Lessons Kenya can pick from Russia in gas energy switch

Friday, July 28th, 2023 08:00 | By
Journalists and energy experts from Africa at Kalinki’s home in Voksresnskoe village. PHOTO/Gazprom
Journalists and energy experts from Africa at Kalinki’s home in Voksresnskoe village. PHOTO/Gazprom

Sergey Kalinkin’s home in Leningradskaya Oblast, a suburb of St Petersburg, is in the last mile of the collective national gas pipeline system that starts its journey in the gas fields of Dobycha Nadym in the Arctic Circle.

Until two years ago, he used wood to fire the boiler that kept the ground floor of his house warm during the harsh Russian winters. This would keep him going for about 12 hours.

“Smoke from my neighbours’ houses in our Voskresenskoe village would come into our home through the chimney,” says Kalinkin, standing in the garden outside his house whose walls are painted a mild shade of purple.

Visiting his children in Moscow was out of his ‘to do’ list in the cold season because he had to be home to light the coal stoves every morning and every evening.

This was the only way he could keep his house warm. Now, he just needs to switch on the gas that Gazprom piped into his house in 2021.

“I can now visit my children and grandchildren. I am no longer linked to the house,” he says, implying that he and his wife are free to travel because all they need to do is switch on the gas, set the temperature they want and the gas-fired boiler will keep the house warm until they return, with no risk of fire or related hazards.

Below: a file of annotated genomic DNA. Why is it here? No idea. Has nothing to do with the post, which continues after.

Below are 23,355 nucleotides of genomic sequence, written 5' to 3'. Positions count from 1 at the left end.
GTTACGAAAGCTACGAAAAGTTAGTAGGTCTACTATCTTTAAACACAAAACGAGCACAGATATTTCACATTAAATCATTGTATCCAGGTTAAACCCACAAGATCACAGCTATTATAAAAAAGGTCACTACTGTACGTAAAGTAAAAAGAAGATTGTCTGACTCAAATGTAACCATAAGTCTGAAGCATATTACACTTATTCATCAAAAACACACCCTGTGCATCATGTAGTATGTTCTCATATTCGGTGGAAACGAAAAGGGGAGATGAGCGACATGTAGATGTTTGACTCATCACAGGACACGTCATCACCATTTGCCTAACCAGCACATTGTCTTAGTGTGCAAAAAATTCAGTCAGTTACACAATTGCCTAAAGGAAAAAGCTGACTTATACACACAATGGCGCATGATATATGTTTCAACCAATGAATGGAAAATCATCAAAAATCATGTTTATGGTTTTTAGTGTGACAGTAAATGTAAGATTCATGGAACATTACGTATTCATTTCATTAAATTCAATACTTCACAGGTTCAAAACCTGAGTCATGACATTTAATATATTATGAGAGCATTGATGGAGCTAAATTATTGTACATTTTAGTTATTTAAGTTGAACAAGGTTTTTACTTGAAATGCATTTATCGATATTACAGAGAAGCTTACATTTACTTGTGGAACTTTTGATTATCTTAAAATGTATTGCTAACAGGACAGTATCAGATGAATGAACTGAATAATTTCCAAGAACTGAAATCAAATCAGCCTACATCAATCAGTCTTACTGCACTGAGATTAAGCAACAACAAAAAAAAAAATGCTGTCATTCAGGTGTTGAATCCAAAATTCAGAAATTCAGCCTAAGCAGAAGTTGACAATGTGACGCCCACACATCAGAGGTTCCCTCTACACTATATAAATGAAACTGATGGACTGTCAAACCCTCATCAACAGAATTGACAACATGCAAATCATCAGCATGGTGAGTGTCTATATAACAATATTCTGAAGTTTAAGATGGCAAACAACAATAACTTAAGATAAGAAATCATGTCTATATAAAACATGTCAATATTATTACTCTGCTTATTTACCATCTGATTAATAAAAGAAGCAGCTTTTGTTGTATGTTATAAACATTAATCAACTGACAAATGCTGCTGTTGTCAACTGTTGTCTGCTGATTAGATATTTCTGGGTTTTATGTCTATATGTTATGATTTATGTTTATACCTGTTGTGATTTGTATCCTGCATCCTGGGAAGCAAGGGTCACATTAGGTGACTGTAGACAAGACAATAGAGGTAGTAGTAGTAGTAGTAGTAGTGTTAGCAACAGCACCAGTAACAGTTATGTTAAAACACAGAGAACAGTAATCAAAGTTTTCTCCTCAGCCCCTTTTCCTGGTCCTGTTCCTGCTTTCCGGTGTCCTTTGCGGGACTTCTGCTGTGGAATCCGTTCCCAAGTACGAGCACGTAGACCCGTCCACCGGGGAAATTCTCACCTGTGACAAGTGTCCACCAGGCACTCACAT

According to Busin Vyacheslav, one of the senior regional officials of Gazprom in St Petersburg, 500 settlements like the rural Voskresenskoe village have been connected to the natural gas system and use it for cooking and heating.

And over 70 per cent of homes in the greater St Petersburg have been connected to the system.
“In winter, a small household pays about 200 rubles (approximately 20 dollar) a month,” says Vyacheslav. “In summer, it goes down to 50 rubles (about five dollars).”

Kalinki’s household spends about 10 times more because there are numerous times when his family of eight gathers in his home for re-unions.

Costs go up in winter due to the cold and reduce in summer because homes do not require heating in the warm season, which, in some years, can be as short as three months.

Besides being convenient, Kalinki says gas is cleaner compared to wood or coal, which his neighbours used before they too got connected.
“The quality of my life has improved,” says the retiree. “My house is now cleaner.”

It has taken technology for people like Kalinki to get to where they are today. But this did not happen by accident. Indeed, the history of technology and industrialisation in Russia goes back to the very foundation of the modern Russian society during the reign of Peter the Great, its first Tsar and later Emperor.

Although an autocrat, he challenged scientists and artists to come up with great innovation and was influential in the setting up of the Russian Academy of Sciences, the St Petersburg State University and other institutions through which he set the tone for Russia’s industrial growth.
But he was not just a ruler.

Having studied in the Netherlands, he had mastered at least 12 crafts, including carpentry, and was involved in diverse occupations, including the making of industrial machinery — some of which are on display in the Hermitage Museum in St Petersburg.

Over the centuries, subsequent leaders and business leaders have built on this foundation to drive the innovation that has made the supply of gas to nearly all of the vast country possible.